Her first top level event was the 2018 U18 Women’s Worlds and she fared so well during her first games that she was given the gold medal game. A year later, she moved to the senior Women’s Worlds, and in 2021 she was given that tournament’s gold game as well. Then, last February, she got the call to Beijing.
“The Olympics is the pinnacle of everyone’s career, at least on the female side because we can’t go to the NHL or any league like that. It’s the big dream. It was different, for sure, because of the covid protocols, but when I look back it’s still the Olympics, the greatest tournament you can get. It was huge to get there.”
But Kainberger is clearly ambitious, and she hasn’t rested on her laurels. This past summer she decided to go all in and switch over to refereeing. From the outside, it may have seemed like a radical move, but not to her. “I lined pretty much from the beginning, but we had a shortage of refs in the region where I live, so I did that a lot because I lived close to where most of the games are played. So then I started to ref junior games. I liked it, but at the time I didn’t think the timing was right to flip, so I wanted to wait until after the Olympics.”
And here she is again, on the biggest IIHF stage, but now with whistle in hand in Denmark. Her switch was also calculated because she is now starting a new Olympic cycle, and she has every intention to aim for Milan 2026 if she gets the call.
“I really want to keep pushing for the next Olympic cycle as a ref. If I keep working the games I get, and keep getting better, there’s a chance to achieve that. That’s my goal.”
If she achieves that, she will be part of a select group of women to have officiated the Olympics as both a ref and linesperson. It has been done only three times previous, all in 1998, after the IIHF moved to all female officials and necessitated combining assignments. Three women that year did double duty: German Manuela Groger and two Canadians, Laurie Taylor-Bolton and Marina Zenk.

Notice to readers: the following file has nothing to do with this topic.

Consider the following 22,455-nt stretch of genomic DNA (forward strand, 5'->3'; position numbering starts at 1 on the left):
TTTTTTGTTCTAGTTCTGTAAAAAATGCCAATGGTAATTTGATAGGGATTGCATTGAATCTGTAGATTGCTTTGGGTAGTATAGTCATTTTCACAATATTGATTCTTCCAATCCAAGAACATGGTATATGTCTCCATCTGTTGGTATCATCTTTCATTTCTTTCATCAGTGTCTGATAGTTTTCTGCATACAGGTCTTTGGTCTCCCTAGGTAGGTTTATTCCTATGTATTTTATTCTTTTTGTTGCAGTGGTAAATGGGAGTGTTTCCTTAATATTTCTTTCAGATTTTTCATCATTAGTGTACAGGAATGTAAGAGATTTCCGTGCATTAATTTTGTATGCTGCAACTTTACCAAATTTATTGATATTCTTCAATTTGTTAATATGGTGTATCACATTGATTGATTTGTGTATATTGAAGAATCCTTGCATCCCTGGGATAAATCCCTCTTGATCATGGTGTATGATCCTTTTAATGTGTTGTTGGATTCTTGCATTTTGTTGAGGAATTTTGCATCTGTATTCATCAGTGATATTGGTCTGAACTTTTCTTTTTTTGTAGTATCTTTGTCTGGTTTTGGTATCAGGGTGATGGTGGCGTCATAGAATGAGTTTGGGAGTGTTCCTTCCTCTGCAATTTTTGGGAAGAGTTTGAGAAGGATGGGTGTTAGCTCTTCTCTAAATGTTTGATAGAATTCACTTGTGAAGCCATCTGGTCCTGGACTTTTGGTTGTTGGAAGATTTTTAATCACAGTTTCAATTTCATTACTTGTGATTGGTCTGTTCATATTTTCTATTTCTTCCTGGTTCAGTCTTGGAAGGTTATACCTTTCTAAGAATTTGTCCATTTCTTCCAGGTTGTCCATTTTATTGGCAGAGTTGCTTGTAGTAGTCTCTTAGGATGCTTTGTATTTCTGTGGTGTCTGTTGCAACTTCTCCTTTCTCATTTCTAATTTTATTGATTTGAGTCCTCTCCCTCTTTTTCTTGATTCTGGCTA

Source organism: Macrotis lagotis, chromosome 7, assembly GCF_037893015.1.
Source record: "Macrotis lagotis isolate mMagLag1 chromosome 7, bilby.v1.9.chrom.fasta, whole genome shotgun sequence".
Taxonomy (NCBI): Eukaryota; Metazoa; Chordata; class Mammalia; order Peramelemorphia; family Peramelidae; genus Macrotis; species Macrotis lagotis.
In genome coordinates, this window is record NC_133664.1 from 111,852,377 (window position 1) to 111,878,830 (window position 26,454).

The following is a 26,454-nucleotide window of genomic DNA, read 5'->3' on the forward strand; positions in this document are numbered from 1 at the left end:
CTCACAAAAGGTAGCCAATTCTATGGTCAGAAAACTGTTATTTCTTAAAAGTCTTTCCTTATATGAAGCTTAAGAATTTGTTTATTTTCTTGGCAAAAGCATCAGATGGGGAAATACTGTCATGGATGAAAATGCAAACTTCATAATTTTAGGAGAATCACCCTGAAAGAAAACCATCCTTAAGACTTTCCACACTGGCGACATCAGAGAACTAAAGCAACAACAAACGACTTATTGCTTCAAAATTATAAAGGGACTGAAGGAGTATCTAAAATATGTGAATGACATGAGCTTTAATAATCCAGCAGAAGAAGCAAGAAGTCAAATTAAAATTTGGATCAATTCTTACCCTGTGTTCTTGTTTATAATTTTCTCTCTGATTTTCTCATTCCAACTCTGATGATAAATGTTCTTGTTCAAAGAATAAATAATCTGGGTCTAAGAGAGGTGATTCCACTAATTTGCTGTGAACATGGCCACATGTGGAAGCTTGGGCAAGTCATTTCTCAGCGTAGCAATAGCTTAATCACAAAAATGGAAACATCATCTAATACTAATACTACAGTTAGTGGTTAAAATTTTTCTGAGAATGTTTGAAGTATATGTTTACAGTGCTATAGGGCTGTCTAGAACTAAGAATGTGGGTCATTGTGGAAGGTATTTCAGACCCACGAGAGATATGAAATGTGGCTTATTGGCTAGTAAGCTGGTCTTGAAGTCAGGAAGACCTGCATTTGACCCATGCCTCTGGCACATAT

In the meantime, Kainberger has been following what has been going on in North America, where this past season several top female officials have been given the chance to work men’s games at various to levels under the NHL, from the AHL to Canadian junior to NCAA. And she is happy if she becomes part of that conversation at some point.
“That’s the hope of every female official now,” she admitted. “I have a lot of friends in the U.S. and Canada who got to work men’s games last year, which is great. I think a lot of European refs hoped, too, that after the Olympics they would get a chance at the top leagues in Europe. That hasn’t happened yet, but I hope we will get there. I hope I can achieve it as a ref now rather than on the line. Why not? The opportunities are there. Why not ref a game in a different country or men’s league?”
For now, Kainberger keeps on working, learning, evolving. She’s back in Zell am See teaching biology and geography to kids aged 10 to 18, dreaming of a men’s league or the next Olympics, but focused for now on the task at hand – the 2022 Women’s Worlds.